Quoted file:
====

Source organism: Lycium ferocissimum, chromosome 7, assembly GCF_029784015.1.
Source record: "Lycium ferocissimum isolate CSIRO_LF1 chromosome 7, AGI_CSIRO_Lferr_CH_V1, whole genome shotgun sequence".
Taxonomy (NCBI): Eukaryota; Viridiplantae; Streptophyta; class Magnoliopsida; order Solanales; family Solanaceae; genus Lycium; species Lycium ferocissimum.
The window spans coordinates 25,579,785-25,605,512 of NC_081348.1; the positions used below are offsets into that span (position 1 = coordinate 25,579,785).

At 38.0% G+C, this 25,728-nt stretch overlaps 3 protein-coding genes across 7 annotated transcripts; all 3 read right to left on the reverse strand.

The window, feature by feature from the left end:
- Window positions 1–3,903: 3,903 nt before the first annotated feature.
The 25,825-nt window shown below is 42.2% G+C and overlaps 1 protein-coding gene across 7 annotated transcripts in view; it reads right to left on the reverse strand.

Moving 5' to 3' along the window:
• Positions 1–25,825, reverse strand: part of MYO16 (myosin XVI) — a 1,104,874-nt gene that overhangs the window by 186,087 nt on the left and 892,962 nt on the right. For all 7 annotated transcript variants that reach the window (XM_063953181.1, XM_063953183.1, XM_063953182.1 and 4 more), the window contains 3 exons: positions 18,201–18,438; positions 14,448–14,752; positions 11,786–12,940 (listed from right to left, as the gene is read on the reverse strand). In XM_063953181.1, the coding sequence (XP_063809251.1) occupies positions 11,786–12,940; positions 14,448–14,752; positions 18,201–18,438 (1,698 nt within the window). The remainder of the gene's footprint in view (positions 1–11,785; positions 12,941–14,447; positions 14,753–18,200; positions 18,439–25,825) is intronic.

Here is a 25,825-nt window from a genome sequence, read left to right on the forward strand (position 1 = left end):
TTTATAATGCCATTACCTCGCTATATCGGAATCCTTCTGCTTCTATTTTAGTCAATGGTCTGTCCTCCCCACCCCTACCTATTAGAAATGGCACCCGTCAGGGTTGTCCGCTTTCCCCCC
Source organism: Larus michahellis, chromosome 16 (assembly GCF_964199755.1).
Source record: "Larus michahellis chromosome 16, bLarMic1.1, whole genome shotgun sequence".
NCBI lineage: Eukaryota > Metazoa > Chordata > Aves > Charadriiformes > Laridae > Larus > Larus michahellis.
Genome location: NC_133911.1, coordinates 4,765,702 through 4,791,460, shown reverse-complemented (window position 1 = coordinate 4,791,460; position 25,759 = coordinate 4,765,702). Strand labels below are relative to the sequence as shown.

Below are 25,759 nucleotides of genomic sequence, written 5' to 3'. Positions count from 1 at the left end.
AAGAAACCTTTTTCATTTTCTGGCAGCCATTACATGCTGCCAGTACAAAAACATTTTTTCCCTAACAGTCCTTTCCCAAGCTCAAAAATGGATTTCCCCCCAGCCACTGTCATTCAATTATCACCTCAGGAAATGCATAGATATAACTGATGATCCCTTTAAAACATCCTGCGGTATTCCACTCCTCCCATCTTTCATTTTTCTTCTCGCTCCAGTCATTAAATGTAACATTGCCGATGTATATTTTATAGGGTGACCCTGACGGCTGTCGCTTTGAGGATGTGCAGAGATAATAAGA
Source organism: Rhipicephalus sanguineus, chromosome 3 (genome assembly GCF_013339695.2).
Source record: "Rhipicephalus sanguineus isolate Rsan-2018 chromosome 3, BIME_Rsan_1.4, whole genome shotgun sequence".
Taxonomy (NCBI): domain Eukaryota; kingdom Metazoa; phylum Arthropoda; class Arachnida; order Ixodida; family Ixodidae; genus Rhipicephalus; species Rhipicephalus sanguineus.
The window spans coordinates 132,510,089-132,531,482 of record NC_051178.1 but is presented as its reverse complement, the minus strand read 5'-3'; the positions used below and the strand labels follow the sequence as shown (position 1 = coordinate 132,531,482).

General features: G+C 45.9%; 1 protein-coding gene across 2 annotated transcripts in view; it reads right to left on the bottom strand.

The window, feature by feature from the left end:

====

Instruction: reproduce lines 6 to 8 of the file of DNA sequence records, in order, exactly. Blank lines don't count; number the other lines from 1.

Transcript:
The window, feature by feature from the left end:
- Window positions 1–3,903: 3,903 nt before the first annotated feature.
The 25,825-nt window shown below is 42.2% G+C and overlaps 1 protein-coding gene across 7 annotated transcripts in view; it reads right to left on the reverse strand.